NASHVILLE, Tenn. (WKRN) —Williamson County Representative Glen Casada rose to speaker after 17-years in the Tennessee House, but scandal in his office eventually forced him out after less than seven months in the role.
It began in the waning days of the 2019 legislative session when the new House Speaker was hit almost daily with damaging allegations leaked to the media.
The allegations ranged from spying on members to favors for votes
Among the most eye-opening allegations was past behavior of his chief of staff Cade Cothren.
It included sending racist text messages three years ago.
Speaker Casada initially defended him.
“I have known him and that is just not in his characteristics, so I refuse to believe anything else,” Speaker Casada when word of the racist text messages spead during early May.
The 32-year chief of staff eventually resigned while admitting sending sexist messages during a period between 2014 and 2016, but said “he’s changed a lot since then.”
By then Speaker Glen Casada was having to defend himself.
He admitted replying to some of the sexist texts sent by Cothren three years ago.
“I apologize for the two texts I sent. They were wrong and I was wrong,” Casada said in written statements and to reporters in that first week of May.
While Democrats demanded his resignation, only a few of the speaker’s fellow Republicans followed.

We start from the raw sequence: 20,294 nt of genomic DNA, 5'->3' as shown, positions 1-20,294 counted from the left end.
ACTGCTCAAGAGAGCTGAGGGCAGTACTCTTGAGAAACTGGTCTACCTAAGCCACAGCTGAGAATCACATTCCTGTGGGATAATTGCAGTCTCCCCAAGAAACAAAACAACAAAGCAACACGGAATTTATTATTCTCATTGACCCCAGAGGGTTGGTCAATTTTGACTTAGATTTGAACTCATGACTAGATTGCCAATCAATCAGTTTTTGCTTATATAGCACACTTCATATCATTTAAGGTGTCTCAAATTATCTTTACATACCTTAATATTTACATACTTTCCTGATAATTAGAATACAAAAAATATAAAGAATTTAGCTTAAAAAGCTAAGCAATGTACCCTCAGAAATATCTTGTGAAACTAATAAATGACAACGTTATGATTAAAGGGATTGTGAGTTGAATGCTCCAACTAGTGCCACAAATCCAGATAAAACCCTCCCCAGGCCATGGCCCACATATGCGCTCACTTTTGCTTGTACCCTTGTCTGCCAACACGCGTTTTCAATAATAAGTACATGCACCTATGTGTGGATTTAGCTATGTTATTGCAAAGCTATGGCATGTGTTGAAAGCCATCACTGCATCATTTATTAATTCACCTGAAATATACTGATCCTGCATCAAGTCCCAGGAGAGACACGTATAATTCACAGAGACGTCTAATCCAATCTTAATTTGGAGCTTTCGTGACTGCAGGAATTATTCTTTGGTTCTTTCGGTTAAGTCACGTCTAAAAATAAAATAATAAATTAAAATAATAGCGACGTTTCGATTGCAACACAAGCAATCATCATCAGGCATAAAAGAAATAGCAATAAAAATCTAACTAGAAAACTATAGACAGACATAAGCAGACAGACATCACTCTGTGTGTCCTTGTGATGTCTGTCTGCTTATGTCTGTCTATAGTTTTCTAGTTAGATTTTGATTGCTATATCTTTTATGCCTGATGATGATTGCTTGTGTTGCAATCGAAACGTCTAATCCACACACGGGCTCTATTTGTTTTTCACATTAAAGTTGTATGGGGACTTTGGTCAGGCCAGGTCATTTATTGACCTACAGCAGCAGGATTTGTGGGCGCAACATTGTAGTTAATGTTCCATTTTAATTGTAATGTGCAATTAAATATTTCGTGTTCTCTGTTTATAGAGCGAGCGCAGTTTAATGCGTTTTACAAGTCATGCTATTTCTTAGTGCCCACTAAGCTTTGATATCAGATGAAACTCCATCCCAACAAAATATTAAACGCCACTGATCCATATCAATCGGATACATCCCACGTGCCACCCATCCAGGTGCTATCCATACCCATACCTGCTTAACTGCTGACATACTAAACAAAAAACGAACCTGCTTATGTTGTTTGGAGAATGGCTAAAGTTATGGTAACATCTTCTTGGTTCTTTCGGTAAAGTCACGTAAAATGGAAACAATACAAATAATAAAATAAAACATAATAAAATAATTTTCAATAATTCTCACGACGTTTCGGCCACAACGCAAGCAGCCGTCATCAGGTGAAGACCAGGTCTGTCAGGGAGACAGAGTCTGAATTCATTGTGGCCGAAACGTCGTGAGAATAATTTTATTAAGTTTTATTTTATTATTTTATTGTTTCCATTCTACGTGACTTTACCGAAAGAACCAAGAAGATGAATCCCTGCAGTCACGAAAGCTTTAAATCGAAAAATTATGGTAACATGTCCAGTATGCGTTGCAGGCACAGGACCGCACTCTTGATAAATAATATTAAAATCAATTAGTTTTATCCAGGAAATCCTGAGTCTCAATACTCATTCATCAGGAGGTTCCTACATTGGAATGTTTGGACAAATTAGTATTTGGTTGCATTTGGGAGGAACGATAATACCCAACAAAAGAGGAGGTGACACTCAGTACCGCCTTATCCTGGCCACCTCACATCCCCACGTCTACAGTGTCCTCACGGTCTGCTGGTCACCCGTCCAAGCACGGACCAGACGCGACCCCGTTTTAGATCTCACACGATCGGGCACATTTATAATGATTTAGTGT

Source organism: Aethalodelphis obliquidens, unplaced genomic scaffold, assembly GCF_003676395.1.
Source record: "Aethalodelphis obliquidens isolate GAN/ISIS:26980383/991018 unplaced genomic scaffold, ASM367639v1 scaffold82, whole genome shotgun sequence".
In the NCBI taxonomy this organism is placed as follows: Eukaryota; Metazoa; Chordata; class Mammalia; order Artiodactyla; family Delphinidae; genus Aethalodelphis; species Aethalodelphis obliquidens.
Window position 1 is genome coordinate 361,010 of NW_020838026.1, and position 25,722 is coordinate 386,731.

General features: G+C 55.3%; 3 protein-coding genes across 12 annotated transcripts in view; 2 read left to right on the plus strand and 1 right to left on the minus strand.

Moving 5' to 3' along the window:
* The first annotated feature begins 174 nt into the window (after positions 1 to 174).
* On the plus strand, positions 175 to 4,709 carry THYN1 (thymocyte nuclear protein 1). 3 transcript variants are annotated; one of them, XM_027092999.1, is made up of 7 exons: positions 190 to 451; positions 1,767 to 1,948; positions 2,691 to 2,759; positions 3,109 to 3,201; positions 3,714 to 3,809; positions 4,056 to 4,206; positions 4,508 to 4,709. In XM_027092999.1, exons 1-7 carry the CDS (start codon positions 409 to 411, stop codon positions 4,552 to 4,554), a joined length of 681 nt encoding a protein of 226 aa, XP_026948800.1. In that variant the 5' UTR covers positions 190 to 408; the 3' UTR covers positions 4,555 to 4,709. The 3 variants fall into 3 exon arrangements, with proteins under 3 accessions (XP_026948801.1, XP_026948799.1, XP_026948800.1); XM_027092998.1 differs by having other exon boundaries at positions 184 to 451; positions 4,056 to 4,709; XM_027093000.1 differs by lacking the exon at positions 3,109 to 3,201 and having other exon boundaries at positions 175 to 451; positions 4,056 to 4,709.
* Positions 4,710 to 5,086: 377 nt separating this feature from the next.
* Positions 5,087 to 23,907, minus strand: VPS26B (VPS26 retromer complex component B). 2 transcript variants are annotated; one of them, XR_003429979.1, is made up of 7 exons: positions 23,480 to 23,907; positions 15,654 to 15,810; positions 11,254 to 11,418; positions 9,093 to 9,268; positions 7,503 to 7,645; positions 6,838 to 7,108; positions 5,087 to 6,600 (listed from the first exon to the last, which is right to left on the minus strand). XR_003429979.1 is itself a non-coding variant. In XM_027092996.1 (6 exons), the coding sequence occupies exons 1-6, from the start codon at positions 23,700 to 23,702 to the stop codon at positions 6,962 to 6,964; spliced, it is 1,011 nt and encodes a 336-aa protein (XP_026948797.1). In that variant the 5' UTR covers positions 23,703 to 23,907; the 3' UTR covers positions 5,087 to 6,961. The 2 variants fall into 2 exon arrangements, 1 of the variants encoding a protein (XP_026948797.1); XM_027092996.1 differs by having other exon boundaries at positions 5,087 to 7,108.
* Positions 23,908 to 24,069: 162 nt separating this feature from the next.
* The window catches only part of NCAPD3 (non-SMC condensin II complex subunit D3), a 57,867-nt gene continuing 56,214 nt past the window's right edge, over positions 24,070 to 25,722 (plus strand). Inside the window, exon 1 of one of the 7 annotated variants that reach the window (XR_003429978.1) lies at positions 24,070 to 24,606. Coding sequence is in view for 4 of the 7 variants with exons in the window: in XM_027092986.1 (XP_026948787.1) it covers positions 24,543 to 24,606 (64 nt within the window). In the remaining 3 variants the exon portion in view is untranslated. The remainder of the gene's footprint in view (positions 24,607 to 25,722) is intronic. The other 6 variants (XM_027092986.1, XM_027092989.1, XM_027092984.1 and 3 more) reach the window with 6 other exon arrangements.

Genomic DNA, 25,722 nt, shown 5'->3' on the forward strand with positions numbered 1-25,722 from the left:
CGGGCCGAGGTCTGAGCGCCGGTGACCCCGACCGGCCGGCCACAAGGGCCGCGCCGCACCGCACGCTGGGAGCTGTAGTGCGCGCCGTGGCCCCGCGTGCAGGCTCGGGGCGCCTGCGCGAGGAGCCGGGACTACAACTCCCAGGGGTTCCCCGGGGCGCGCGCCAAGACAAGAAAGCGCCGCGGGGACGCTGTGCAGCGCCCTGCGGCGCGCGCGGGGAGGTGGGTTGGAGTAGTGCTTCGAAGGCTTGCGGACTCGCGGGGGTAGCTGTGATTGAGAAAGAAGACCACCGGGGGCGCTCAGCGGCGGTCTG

One of them was fellow WIlliamson County Representative Sam Whitson who relayed what he told the speaker.
“For the state of Tennessee, I would ask you to step aside in your role as Speaker of the House,” Rep. Whitson said in an interview with WKRN-TV.
The beleaguered speaker dug in and reached out to various group members like the House Black Caucus.
“The purpose of this meeting was to discuss the events that have taken place in the last couple of days with my chief of staff. Number two and equally important was where do we go from here because the black caucus is very relevant,” saId Speaker Casada on the day he met with a few members of the black caucus.
Those at the meeting and other minority Democrats were not swayed.
Soon other Republican House leaders called for a members only meeting on May 20th to express a vote of confidence or no confidence in the speaker.
Almost two-thirds of the GOP members voted “no confidence” on that day.
The speaker waited a day to say he would soon resign, but he did not say when.
A few weeks later, after a long scheduled European trip, Rep. Glen Casada made it official that he would resign on August 2nd as House speaker, but would not be giving up his Williamson County seat.
Deputy Speaker Bill Dunn assumed the duties as acting speaker until a legislative special session later in August chose the chamber’s Republican caucus chair Cameron Sexton of Crossville as the next speaker.
Glen Casada’s time as speaker was one of the shortest in Tennessee history.
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